Foreign fund houses expect greater access to the mainland market this year as Beijing moves to internationalise the yuan, fund managers say.
Stuart Leckie, chairman of Stirling Finance, an investment and pension consultancy, said mainland authorities recently sped up the licence approval process for overseas investors under the Qualified Foreign Institutional Investors (QFII) programme. To date, 142 QFII licences for overseas fund houses or banks to buy A shares have been approved.
While Beijing has not yet opened up capital markets, in 2002 it launched the US dollar-denominated QFII programme for selected international investment firms to invest in the A-share market under a quota system. Similar QFII schemes denominated in yuan introduced last December allowed the Hong Kong arms of mainland companies to invest offshore yuan funds in A shares or mainland bonds.
In April, the China Securities Regulatory Commission (CSRC) said it would increase the limit for investments under the US dollar-denominated QFII scheme by US$50 billion to bring the total to US$80 billion. The quota for investments under the yuan-denominated QFII scheme will rise by 50 billion yuan (HK$61.20 billion), to a total of 70 billion yuan.
The regulator has also sped up the approval process, with 54 new funds launched on the mainland in recent months, bringing the total to 969. Leckie said these measures showed Beijing was keen to promote growth in the market.
But he warned that mainland investors were too speculative.
'Unlike many Western markets, where investors like to invest in fund products for the long term, the mainland investors bet on newly launched funds like stocks to tap short-term gain,' Leckie said.
Leckie, who recently published a book, Investment Funds in China - A New Look, said the mainland fund industry had grown from zero in 1998 to its peak in 2007, but then declined because of weak mainland stock markets. The recent reforms would help the fund industry to bounce back and speed up internationalisation of the yuan, he said.
Since 2009, Beijing has brought in a range of measures to encourage people worldwide to use the yuan to settle trade and for selected investments. US-based BlackRock, the world's largest asset management company, also has a QFII quota.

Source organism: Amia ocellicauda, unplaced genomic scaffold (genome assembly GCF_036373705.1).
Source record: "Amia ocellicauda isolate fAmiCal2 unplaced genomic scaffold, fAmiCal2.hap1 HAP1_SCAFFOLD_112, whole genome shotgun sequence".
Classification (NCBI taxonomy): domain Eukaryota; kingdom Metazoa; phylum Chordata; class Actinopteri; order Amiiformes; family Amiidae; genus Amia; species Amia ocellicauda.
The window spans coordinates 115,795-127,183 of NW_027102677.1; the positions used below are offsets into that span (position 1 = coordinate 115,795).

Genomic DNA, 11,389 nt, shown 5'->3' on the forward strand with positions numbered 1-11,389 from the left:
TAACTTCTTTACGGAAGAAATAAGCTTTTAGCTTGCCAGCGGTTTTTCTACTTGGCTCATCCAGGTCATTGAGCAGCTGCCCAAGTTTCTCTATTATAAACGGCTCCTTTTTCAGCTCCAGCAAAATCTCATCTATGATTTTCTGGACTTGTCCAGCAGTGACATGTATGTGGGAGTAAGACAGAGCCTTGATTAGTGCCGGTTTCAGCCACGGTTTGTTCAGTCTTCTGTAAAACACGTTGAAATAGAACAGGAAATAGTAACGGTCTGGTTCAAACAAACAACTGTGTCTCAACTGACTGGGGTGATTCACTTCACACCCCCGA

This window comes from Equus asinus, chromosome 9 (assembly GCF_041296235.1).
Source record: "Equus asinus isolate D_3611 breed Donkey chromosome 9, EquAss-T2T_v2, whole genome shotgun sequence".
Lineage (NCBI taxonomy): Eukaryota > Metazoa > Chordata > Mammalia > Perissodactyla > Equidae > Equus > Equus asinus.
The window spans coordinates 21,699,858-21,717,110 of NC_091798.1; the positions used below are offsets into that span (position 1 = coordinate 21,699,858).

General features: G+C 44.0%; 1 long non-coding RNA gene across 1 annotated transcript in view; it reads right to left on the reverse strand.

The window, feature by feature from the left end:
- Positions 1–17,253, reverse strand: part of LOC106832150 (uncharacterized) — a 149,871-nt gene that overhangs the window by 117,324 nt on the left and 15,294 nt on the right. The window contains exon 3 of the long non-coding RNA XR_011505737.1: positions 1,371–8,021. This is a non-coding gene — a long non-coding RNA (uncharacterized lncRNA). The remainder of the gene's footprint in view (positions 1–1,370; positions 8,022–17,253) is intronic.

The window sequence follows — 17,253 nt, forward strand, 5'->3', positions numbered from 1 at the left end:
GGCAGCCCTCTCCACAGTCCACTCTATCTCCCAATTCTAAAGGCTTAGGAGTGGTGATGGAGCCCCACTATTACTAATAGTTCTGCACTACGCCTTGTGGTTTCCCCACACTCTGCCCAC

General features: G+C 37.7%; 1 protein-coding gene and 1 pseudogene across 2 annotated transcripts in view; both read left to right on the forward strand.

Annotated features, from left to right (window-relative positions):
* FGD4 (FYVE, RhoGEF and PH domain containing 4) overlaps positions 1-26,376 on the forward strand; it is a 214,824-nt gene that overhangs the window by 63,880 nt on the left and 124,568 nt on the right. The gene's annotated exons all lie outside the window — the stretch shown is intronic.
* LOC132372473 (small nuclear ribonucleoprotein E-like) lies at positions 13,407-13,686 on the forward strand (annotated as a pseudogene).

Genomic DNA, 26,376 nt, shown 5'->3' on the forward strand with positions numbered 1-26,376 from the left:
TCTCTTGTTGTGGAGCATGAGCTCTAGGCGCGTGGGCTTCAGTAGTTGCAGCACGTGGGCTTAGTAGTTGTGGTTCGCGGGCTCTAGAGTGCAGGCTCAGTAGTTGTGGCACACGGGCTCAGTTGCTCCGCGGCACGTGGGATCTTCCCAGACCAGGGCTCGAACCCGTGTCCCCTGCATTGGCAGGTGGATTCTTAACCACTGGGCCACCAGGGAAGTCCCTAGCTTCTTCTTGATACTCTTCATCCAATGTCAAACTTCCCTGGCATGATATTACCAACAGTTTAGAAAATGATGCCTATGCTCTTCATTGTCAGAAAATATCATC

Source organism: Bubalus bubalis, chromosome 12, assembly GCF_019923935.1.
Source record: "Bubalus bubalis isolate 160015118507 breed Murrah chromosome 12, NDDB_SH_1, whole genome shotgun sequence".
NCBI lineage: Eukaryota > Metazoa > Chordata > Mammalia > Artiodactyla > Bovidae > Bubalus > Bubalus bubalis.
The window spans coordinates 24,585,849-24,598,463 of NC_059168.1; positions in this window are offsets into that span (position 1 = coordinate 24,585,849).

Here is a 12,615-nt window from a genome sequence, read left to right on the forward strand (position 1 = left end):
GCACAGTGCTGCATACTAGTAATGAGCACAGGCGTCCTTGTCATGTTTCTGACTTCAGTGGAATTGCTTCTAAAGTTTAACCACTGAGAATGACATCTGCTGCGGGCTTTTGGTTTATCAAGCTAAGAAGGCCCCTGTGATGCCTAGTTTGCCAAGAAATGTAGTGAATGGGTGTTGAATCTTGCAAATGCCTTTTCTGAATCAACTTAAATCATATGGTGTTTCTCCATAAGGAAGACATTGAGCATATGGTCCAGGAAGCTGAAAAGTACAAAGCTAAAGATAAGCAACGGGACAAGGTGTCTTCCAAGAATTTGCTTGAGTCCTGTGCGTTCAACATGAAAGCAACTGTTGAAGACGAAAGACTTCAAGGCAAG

Nick Good, BlackRock's Asia-Pacific head of strategy and business development, said: 'We're engaged with regulatory authorities on a number of issues, including QFII quotas, and our engagement with the authorities in China has been positive. We're confident there is significant investor demand for QFII quotas at the present time.'
US-pension and investment fund operator Principal Financial Group Asia president Rex Auyeung Pak-kuen said the company had been approved for a QFII licence.
'As we have noticed, the CSRC has made a few regulatory changes to promote a stronger compliance culture and is also making comments about the need for long-term investment products. All these are positive steps to encourage a stronger capital market,' Auyeung said.
'From Principal's perspective, we've always believed that the Chinese market is set for steady growth. The growth of the middle class and the continuous development in second-tier cities will bring opportunities for our businesses which are retail mutual funds and asset management and we have a joint venture with China Construction Bank,' Auyeung said.
The Hospital Authority Provident Fund Scheme, the second-largest pension fund in Hong Kong by asset size, received a QFII licence in January.
The number of licences granted for overseas fund houses or banks to buy A shares under the QFII scheme